I was raised in an ecumenical church community affiliated with the Evangelical Lutheran Church in America. When I later joined a Mennonite church, where many members were not raised with the church calendar, I became a bit of an Advent purist. Maybe a lot of one.

It’s my favorite liturgical season, and I wanted to share that love with others. I earnestly tried to get more Mennonites on board with observing Advent.

I requested that my holiday-music-loving husband avoid playing Christmas music before Christmas Eve, instead making a special playlist with a few selections from Handel’s Messiah and a couple of other safe songs that don't celebrate Christ’s birth as having already happened. I declined to decorate our home until we returned from visiting family, which was usually a few days before Epiphany. (One year I left the decorations up until Lent, which didn’t really make up for anything.)

Then last year something began to shift.

It began when I walked into the intensive care unit the week after Thanksgiving. I work part time as a hospital chaplain, and while I love serving alongside the ICU staff in caring for very ill patients and their families, I think we’d all admit that it can be a depressing place. When I surveyed the mix of nativity scenes, fake snow, and Santas around the nurses’ station and break room, I thought, “Thank God. This really brightens the space.”

Whether in an ICU or on crowded streets in shopping districts, Christmas decorations can bring some needed cheer. It doesn’t make the pain go away, and for some it makes the pain more difficult. But for others it may make it more bearable. Glittery red wrapping paper and festive lights may actually impart hope and courage to face another day.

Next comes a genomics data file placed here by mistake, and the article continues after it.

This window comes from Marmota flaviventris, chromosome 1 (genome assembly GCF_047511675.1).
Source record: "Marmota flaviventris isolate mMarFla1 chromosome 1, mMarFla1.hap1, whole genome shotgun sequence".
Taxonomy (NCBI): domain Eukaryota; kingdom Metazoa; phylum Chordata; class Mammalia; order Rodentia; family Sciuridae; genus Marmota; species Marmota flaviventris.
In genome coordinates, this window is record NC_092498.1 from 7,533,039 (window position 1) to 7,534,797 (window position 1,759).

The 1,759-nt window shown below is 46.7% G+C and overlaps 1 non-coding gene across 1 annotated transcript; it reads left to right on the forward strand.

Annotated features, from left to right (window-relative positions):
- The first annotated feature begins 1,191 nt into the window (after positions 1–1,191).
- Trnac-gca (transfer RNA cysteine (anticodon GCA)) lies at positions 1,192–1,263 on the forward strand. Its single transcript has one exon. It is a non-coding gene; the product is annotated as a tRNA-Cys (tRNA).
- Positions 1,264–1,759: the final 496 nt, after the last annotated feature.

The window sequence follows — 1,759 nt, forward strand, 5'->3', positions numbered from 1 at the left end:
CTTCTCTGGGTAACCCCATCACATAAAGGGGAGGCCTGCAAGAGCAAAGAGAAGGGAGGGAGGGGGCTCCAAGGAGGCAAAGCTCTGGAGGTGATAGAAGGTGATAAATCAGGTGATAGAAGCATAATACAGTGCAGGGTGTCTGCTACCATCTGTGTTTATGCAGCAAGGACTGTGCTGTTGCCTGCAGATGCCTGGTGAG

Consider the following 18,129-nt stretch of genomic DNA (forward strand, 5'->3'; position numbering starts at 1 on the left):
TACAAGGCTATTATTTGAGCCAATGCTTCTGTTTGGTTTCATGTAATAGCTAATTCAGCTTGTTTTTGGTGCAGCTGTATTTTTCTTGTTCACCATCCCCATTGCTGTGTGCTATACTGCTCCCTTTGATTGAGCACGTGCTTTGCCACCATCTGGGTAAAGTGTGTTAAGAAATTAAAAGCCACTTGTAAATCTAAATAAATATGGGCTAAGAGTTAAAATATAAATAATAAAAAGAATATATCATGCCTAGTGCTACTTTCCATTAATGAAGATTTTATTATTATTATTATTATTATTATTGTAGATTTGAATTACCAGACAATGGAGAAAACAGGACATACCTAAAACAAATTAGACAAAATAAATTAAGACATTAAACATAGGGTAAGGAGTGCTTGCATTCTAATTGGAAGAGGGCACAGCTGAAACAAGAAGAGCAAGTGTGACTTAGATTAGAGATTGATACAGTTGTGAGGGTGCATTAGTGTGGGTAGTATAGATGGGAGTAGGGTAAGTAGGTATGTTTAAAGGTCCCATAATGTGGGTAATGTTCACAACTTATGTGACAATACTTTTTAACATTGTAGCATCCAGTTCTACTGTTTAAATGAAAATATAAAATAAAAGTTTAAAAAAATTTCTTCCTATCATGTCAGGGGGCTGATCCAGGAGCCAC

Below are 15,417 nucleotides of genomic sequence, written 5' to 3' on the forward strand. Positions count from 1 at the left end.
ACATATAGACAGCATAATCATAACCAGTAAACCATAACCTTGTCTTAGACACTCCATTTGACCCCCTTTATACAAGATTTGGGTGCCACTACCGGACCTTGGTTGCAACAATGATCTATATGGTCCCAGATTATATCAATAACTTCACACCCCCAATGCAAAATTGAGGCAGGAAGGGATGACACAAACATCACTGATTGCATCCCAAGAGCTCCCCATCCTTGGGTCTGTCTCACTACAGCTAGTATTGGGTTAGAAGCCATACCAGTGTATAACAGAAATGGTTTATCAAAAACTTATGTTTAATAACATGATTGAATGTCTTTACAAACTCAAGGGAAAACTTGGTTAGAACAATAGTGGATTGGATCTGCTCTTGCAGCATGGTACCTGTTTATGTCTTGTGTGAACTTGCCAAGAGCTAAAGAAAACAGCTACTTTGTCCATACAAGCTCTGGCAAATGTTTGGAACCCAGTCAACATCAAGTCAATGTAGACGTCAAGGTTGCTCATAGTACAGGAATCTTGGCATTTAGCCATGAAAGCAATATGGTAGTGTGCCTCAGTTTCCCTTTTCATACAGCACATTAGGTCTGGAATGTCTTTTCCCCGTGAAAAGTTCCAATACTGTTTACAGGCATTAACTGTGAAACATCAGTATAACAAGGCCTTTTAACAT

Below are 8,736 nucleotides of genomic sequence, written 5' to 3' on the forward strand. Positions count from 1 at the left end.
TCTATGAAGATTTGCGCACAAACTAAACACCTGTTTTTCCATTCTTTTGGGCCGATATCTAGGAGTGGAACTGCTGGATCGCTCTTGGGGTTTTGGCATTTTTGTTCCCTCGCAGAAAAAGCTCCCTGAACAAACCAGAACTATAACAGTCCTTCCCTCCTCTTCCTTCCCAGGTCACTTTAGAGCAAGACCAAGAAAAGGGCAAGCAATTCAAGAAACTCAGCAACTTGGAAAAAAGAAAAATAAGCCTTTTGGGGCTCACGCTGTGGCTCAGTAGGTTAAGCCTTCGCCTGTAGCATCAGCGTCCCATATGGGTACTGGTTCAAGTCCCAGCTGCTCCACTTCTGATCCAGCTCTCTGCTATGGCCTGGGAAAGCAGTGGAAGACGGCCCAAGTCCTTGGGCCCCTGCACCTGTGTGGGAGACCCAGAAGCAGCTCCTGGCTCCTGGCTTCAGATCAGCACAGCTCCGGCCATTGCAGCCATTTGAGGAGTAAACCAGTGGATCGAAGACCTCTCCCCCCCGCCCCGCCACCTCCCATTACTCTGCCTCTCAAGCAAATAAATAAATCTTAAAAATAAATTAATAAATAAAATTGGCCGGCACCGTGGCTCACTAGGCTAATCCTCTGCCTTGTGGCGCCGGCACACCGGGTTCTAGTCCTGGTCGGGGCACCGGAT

The shift in me continued as I came to see gift-giving (of stuff, to our loved ones) as a source of genuine joy. Standing in line at a big-box store to buy household items on a Friday, I noticed that a woman in front of me was buying toys. Plastic cars that were probably made under unsafe working conditions. I watched her pull out several crisp twenties; I imagined she had cashed her paycheck at the end of the week and was buying Christmas presents. And I pictured happy children opening those presents, how they’d roll the toy wheels all over the floor with delighted vroom vrooms. 

CC blogger Jason Micheli pointed out last year that it isn’t only the Santa-and-gifts-under-the-tree version of the holiday that’s materialistic. “Christmas is when Christians celebrate that God took human (material) flesh and lived a life just like ours amid all the material stuff of everyday life,” Micheli wrote. The magi brought Jesus gifts, “expensive stuff too.”

We may not want more things to put on a shelf or in a cabinet. But even gifts intended to be used up can be lavish.

The challenge is to hold the desire for merry and bright—and yes, gifts given and received—with the deeper longing for hope, peace, and joy that Advent invites us to nurture. The vision of the world turning is what can truly make our hearts sing. Maybe even a Christmas carol or two. 

Celeste Kennel-Shank

Celeste Kennel-Shank, a CENTURY contributing editor, is writing a book on the life, death, and new life of an innovative church.

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